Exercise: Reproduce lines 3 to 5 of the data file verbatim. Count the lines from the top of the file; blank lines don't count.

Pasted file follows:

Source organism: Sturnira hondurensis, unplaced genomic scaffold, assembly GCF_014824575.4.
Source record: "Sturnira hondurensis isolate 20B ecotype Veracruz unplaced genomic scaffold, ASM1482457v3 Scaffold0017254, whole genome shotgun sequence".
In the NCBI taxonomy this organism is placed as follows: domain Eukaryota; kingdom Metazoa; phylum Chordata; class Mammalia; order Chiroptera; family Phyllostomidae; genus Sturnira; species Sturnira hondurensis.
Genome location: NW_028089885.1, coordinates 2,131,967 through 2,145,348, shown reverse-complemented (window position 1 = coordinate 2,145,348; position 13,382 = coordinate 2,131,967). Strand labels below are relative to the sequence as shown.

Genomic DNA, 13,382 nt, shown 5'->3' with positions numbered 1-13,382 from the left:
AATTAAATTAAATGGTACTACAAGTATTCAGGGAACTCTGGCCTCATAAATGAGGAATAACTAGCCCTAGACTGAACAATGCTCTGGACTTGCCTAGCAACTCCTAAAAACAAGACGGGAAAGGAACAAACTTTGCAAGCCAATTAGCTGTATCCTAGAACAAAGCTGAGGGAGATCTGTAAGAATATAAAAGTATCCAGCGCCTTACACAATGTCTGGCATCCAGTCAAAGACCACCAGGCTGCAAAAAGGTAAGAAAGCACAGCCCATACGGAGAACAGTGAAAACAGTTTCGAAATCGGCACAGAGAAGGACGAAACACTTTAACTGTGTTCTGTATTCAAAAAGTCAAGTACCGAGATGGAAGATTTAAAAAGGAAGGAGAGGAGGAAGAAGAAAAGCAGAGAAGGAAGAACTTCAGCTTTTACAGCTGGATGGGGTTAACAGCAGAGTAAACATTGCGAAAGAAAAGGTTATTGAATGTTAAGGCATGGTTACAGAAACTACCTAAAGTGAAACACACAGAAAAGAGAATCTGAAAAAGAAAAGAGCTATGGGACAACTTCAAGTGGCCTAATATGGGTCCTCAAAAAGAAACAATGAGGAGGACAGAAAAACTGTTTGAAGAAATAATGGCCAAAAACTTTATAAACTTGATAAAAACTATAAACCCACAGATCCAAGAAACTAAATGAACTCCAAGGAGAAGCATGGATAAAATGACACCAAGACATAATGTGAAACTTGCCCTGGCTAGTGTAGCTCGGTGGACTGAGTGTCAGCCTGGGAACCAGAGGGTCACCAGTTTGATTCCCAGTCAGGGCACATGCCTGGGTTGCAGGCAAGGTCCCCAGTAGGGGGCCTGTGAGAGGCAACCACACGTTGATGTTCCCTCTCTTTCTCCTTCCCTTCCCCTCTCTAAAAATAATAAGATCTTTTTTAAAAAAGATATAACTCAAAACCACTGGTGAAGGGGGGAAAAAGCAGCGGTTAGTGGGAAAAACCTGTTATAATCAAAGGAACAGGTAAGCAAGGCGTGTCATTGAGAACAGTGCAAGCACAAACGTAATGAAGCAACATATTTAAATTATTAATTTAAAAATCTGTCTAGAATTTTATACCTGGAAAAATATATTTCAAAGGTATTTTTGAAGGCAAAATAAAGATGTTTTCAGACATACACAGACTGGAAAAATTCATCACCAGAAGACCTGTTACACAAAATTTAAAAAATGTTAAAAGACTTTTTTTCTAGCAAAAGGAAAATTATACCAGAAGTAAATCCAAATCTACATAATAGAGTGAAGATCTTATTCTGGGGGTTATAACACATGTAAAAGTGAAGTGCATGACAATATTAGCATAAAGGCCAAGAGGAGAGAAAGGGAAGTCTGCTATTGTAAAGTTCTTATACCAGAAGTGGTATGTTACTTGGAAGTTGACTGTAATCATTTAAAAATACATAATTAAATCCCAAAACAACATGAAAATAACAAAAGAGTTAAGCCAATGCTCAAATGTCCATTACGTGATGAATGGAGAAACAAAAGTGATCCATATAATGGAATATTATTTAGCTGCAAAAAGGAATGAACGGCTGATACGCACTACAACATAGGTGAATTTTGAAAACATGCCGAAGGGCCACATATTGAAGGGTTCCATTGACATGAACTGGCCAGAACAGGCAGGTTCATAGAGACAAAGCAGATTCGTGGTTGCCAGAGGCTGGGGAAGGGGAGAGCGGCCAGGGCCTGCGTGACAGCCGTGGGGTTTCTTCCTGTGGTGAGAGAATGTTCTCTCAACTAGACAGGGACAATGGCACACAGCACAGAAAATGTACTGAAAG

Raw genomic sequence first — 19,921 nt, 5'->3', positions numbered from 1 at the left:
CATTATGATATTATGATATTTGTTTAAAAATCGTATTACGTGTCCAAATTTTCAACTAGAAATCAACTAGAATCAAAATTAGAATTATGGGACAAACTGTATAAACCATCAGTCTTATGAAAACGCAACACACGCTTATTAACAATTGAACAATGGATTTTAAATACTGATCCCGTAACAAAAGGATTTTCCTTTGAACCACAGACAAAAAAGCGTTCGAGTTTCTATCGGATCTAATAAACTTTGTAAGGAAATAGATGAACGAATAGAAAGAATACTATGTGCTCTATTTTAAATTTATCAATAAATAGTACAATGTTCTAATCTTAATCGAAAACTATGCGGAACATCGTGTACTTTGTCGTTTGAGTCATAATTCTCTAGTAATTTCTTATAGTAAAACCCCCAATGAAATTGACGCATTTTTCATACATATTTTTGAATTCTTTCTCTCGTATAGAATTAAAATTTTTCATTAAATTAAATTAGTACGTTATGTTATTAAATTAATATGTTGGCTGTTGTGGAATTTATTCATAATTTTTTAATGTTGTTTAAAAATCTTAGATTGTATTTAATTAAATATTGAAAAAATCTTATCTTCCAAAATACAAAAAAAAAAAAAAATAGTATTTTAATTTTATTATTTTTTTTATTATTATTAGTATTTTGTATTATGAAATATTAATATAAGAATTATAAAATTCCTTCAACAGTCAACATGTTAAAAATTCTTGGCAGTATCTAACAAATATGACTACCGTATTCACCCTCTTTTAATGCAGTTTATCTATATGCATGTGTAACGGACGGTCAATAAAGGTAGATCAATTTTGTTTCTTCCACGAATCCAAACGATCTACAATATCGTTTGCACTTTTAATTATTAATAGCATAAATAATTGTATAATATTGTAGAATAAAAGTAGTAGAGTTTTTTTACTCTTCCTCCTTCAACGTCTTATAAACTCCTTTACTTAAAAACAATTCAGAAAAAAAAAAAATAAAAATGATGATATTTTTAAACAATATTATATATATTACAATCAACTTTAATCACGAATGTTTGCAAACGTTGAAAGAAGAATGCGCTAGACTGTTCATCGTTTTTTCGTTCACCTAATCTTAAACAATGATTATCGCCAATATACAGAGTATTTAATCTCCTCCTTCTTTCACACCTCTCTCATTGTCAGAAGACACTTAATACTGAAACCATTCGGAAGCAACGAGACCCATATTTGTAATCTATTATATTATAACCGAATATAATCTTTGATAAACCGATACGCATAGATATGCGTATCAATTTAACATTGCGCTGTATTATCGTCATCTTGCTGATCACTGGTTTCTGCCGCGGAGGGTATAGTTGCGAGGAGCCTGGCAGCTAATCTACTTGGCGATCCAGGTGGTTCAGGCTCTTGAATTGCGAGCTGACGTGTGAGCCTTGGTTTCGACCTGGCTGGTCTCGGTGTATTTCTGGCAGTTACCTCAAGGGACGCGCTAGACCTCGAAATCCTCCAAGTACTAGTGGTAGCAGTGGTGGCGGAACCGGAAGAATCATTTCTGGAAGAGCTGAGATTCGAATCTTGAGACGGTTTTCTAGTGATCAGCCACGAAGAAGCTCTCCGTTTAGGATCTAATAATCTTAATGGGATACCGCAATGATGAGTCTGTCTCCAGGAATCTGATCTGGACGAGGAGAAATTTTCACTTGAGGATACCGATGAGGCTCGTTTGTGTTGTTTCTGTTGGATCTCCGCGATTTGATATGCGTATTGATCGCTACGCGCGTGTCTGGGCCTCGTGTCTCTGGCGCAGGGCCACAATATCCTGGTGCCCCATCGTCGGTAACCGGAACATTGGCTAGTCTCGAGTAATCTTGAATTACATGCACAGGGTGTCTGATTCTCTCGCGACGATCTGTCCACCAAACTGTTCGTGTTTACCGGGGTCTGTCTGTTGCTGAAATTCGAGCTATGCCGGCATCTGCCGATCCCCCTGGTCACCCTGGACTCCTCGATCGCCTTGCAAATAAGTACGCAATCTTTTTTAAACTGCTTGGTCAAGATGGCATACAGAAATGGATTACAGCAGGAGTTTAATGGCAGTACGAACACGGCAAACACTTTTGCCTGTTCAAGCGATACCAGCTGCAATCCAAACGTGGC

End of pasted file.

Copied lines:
In the NCBI taxonomy this organism is placed as follows: domain Eukaryota; kingdom Metazoa; phylum Chordata; class Mammalia; order Chiroptera; family Phyllostomidae; genus Sturnira; species Sturnira hondurensis.
Genome location: NW_028089885.1, coordinates 2,131,967 through 2,145,348, shown reverse-complemented (window position 1 = coordinate 2,145,348; position 13,382 = coordinate 2,131,967). Strand labels below are relative to the sequence as shown.

Genomic DNA, 13,382 nt, shown 5'->3' with positions numbered 1-13,382 from the left: